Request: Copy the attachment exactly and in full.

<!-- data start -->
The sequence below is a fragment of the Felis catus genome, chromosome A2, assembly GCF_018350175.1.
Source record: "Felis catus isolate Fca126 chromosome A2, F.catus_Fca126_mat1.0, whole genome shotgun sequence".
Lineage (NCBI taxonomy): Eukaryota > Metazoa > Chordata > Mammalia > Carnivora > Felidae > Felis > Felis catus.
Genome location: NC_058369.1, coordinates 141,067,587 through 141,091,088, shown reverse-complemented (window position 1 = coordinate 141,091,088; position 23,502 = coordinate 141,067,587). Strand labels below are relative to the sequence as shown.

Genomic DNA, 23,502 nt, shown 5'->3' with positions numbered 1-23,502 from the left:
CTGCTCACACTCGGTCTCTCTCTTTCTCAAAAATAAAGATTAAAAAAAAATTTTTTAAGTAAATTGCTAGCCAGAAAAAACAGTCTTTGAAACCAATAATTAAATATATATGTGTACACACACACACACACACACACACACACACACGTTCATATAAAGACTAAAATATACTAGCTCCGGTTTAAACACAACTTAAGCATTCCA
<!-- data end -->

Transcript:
The sequence below is a fragment of the Felis catus genome, chromosome A2, assembly GCF_018350175.1.
Source record: "Felis catus isolate Fca126 chromosome A2, F.catus_Fca126_mat1.0, whole genome shotgun sequence".
Lineage (NCBI taxonomy): Eukaryota > Metazoa > Chordata > Mammalia > Carnivora > Felidae > Felis > Felis catus.
Genome location: NC_058369.1, coordinates 141,067,587 through 141,091,088, shown reverse-complemented (window position 1 = coordinate 141,091,088; position 23,502 = coordinate 141,067,587). Strand labels below are relative to the sequence as shown.

Genomic DNA, 23,502 nt, shown 5'->3' with positions numbered 1-23,502 from the left:
CTGCTCACACTCGGTCTCTCTCTTTCTCAAAAATAAAGATTAAAAAAAAATTTTTTAAGTAAATTGCTAGCCAGAAAAAACAGTCTTTGAAACCAATAATTAAATATATATGTGTACACACACACACACACACACACACACACACACGTTCATATAAAGACTAAAATATACTAGCTCCGGTTTAAACACAACTTAAGCATTCCA